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  • Facilities to attend patients with COVID-19 in Mexico city, Mexico, May 2020.

    Facilities to attend patients with COVID-19 in Mexico city, Mexico, May 2020. | Photo: EFE

Published 2 July 2020
Opinion

If everything goes well, the drug would be ready to be commercialized in two years.

Mexico’s National Network of State Science and Technology Councils and Organizations (Rednacecyt) reported that Switzerland’s Paul Scherrer Institute will support Mexican researchers who are looking for a drug against COVID-19.

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"This project focuses on developing an antiviral using a mixture of disciplines. It will be a nanohybrid that may attack the virus," Rednacecyt's President Alonso Huerta said.

At a virtual press conference, he explained that the project works on the conjunction of nanoparticles and bio-particles to isolate and inhibit the reproduction of the coronavirus.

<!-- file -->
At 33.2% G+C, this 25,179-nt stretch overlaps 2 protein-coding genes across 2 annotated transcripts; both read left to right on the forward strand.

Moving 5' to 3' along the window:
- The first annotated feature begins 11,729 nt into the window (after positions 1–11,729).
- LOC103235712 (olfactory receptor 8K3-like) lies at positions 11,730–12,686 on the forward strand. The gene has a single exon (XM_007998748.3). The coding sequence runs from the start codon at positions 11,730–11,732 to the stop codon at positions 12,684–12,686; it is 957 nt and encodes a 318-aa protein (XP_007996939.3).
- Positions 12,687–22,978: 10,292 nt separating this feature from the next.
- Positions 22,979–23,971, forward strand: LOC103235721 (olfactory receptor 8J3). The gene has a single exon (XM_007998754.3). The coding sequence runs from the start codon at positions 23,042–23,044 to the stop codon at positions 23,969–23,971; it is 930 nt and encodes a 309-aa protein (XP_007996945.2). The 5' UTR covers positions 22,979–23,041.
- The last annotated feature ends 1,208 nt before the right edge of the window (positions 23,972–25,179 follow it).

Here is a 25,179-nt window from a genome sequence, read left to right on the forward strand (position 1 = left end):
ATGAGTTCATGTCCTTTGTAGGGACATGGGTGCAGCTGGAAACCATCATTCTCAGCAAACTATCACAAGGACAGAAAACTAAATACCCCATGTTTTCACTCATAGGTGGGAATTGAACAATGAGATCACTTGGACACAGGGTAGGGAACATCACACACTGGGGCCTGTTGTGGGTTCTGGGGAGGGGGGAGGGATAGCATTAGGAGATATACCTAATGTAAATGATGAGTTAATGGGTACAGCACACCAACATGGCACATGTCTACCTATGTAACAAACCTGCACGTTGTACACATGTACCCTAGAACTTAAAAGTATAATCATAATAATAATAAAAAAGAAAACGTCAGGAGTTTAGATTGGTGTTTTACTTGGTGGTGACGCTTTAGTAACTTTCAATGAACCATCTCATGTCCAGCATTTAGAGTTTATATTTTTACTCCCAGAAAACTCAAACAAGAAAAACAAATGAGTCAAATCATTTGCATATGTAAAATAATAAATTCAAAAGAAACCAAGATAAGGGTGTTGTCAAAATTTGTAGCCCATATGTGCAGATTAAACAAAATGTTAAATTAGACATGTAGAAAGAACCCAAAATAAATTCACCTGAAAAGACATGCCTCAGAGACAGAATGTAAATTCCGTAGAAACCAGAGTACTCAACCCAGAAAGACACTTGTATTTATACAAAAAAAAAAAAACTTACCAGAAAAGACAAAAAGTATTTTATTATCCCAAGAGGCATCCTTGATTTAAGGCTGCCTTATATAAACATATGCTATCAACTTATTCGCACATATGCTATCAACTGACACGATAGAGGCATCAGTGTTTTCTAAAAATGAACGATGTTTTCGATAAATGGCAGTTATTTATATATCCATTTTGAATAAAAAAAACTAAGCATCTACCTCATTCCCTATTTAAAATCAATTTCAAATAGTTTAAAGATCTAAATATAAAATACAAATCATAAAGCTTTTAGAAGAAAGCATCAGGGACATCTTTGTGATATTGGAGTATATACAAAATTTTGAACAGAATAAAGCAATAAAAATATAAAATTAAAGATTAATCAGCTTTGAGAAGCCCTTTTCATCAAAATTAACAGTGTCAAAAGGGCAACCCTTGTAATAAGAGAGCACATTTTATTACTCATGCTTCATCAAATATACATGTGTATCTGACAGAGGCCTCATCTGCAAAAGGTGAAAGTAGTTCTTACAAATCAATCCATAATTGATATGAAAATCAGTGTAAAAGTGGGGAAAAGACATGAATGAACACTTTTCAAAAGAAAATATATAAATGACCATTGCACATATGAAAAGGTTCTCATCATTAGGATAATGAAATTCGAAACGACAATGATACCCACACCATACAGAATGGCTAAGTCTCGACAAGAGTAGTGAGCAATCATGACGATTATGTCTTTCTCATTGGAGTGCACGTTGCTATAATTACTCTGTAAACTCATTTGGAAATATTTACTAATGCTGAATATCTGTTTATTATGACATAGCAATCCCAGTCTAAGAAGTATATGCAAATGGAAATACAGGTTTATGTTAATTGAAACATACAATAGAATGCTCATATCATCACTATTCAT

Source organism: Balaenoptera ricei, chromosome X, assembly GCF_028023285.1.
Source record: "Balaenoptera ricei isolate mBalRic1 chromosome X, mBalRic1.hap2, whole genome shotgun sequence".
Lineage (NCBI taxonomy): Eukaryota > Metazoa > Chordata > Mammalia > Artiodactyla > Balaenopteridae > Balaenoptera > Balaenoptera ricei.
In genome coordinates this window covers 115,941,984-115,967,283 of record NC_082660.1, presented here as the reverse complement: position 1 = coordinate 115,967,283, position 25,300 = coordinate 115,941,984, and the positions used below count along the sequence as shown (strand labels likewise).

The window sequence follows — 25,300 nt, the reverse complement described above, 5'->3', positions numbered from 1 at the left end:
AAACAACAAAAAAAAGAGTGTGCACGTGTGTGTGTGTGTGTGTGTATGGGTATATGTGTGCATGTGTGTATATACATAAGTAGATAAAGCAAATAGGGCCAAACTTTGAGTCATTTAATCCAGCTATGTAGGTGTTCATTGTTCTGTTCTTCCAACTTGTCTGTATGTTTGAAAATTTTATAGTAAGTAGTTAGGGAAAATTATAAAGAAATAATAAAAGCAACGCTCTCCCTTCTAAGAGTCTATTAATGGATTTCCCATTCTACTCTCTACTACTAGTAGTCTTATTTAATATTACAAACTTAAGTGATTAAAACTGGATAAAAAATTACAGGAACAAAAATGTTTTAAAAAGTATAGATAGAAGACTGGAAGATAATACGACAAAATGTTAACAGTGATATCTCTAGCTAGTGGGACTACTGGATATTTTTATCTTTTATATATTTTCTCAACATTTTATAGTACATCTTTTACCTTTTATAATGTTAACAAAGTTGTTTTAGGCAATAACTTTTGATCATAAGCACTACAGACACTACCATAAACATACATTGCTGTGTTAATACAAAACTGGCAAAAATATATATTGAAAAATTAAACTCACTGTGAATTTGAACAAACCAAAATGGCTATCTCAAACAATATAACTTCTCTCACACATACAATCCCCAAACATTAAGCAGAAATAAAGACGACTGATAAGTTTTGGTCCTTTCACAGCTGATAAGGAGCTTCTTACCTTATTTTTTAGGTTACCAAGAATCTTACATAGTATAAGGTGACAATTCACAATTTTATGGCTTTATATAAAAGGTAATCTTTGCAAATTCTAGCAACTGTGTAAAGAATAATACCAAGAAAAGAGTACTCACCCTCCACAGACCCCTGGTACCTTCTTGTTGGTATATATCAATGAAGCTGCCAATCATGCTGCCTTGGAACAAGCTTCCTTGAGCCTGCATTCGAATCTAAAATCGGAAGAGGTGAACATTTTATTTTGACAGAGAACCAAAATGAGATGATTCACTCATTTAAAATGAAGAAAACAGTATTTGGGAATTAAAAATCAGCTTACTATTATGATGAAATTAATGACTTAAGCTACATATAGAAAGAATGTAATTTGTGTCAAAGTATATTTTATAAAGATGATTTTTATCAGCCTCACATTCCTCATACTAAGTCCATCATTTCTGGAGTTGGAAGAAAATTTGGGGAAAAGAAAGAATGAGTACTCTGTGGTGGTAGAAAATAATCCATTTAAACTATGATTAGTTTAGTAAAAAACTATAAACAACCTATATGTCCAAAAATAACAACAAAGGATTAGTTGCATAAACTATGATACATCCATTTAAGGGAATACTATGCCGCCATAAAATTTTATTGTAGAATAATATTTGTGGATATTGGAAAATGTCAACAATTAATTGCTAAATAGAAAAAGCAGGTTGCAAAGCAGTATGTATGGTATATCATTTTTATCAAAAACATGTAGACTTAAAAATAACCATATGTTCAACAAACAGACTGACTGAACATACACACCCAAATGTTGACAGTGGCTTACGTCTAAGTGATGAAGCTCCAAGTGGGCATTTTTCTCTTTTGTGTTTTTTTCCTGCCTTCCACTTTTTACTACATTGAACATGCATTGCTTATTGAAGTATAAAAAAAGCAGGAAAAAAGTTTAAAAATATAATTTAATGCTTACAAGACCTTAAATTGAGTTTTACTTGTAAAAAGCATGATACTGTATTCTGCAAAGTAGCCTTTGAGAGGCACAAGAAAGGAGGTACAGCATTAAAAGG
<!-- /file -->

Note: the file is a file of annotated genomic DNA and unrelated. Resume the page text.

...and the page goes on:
This investigation results from a call that the Hidalgo State Government and the Paul Scherrer Institute issued on March 23 and closed on May 9, in which 20 projects were registered.

The Pachuca Polytechnic University project is conceptualized in two stages. The first, to investigate how a nanoparticle would interact with the compounds that are projected to be used in the medicine. And the second stage is knowing how it would act with the virus.

Huerta explained that, if everything goes well, the concept will be validated next year and, perhaps, it would be ready to be commercialized in two years.

"If we look at it over the two-year horizon, it's a very short time regarding how drug development occurs, and the time is reduced because the experience is being used for other viruses," Huerta said.

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